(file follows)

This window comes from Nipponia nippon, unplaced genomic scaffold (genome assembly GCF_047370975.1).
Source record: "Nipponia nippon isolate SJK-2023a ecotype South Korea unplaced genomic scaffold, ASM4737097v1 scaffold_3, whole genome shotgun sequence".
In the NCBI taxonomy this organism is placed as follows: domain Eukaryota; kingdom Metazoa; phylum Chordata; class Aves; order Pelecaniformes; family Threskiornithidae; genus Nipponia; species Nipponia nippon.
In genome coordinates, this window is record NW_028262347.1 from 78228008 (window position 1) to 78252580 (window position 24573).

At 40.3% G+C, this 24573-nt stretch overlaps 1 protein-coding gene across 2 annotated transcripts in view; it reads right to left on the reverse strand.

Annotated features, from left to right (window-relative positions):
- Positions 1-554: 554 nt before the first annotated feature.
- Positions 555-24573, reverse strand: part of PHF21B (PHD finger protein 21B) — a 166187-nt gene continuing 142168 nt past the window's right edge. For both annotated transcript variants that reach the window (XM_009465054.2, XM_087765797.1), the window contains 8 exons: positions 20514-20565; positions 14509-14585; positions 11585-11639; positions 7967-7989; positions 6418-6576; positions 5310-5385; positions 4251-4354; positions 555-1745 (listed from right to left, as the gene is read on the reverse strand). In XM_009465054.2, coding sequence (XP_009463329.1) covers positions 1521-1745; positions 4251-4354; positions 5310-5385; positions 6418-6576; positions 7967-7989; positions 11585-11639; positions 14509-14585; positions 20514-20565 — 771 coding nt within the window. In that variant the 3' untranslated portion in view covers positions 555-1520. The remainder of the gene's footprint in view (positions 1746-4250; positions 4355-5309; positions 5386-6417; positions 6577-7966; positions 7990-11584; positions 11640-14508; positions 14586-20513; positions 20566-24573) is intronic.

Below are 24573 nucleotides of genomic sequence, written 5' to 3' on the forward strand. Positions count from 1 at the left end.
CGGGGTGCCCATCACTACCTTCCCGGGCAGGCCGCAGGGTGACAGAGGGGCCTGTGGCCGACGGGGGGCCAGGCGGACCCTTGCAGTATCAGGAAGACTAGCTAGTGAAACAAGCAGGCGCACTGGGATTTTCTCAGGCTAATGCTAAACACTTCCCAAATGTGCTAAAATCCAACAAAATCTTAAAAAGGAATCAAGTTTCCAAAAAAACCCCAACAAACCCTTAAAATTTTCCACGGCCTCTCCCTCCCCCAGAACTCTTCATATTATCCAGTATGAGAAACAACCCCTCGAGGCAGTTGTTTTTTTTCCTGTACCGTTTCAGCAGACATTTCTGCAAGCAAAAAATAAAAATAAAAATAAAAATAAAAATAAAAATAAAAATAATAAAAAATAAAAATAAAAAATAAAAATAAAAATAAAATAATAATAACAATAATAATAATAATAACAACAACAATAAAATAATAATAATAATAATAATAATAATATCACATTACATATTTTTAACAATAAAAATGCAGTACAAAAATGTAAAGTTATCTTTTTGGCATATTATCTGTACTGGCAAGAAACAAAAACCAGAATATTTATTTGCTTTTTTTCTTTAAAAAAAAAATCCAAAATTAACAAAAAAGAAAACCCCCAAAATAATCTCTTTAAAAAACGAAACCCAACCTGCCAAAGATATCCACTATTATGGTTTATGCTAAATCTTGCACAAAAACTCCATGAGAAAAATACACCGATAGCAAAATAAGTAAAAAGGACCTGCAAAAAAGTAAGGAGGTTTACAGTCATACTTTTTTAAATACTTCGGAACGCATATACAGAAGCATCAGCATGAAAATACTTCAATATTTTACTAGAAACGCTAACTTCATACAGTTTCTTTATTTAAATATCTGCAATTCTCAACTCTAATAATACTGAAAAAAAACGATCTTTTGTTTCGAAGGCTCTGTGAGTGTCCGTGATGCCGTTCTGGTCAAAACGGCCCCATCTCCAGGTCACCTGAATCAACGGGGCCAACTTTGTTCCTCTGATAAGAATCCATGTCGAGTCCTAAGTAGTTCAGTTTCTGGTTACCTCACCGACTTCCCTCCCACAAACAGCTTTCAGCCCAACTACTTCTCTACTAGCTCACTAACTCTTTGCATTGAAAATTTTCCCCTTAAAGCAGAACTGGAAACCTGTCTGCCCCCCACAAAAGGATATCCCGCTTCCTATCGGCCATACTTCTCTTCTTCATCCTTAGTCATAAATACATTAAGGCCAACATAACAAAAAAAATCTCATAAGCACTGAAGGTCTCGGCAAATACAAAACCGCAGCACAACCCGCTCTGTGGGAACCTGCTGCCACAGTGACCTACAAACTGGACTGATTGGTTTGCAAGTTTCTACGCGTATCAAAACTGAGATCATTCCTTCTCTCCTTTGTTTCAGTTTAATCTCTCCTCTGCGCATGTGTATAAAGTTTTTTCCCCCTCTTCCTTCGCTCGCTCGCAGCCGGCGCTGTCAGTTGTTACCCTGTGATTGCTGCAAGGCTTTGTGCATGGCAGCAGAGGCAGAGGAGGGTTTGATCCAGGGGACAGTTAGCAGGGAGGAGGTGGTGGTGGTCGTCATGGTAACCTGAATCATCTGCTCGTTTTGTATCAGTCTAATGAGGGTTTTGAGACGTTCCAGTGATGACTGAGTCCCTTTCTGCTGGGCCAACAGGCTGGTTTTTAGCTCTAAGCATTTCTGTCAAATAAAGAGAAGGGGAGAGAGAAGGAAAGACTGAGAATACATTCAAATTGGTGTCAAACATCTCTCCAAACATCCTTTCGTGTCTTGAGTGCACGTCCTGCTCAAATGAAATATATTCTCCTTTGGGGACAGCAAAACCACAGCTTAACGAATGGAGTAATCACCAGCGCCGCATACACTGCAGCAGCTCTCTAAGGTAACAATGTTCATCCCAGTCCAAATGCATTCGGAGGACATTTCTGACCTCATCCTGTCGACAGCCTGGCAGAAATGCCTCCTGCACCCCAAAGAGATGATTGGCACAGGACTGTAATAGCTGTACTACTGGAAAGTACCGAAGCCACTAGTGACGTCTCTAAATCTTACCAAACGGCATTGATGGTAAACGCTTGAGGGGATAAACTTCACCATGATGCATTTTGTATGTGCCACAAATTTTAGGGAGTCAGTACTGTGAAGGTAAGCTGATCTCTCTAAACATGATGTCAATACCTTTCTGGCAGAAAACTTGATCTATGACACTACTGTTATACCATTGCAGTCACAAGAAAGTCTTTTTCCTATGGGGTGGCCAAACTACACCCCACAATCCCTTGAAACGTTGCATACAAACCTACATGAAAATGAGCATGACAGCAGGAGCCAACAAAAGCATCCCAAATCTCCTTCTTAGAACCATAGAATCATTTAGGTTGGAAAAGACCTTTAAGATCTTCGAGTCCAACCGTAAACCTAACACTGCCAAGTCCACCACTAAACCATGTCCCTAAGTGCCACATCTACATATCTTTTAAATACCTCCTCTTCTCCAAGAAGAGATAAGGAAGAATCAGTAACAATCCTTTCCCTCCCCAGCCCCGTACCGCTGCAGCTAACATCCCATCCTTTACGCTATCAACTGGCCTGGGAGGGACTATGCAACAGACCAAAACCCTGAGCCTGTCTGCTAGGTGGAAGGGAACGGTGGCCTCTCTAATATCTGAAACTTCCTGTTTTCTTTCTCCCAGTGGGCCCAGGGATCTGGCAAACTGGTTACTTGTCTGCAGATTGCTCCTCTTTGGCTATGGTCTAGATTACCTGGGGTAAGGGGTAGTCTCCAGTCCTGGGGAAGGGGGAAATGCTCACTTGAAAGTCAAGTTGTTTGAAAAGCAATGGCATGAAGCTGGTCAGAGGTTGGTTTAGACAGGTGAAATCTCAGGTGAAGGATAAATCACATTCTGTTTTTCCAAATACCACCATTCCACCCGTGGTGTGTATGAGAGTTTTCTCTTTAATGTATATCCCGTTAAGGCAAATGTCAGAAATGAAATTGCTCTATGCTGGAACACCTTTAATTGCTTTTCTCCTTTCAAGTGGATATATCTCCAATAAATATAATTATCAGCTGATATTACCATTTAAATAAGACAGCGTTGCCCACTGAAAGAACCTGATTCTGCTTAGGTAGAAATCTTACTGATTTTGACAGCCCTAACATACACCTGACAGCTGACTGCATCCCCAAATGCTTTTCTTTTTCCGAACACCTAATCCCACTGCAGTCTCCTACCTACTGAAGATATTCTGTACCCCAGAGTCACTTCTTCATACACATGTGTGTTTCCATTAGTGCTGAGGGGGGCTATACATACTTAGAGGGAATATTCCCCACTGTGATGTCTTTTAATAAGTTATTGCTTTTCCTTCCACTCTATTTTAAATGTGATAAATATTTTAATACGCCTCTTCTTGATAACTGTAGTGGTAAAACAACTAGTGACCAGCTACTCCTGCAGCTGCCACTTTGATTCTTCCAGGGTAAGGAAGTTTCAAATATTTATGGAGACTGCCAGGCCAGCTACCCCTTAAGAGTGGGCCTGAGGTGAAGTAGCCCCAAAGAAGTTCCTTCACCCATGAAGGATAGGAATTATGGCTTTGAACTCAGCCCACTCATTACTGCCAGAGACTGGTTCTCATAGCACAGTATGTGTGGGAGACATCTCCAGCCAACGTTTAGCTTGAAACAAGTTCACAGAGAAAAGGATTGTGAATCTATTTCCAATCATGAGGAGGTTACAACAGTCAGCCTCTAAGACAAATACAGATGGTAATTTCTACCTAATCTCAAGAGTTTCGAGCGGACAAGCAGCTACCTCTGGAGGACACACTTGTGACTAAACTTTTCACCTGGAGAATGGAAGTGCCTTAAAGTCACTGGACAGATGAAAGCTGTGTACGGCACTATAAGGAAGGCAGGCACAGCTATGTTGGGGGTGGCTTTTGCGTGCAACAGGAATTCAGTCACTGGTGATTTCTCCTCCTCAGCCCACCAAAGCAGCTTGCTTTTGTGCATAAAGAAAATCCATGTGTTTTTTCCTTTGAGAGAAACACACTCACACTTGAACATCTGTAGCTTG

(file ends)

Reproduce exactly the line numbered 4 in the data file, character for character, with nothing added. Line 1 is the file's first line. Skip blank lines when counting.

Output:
In genome coordinates, this window is record NW_028262347.1 from 78228008 (window position 1) to 78252580 (window position 24573).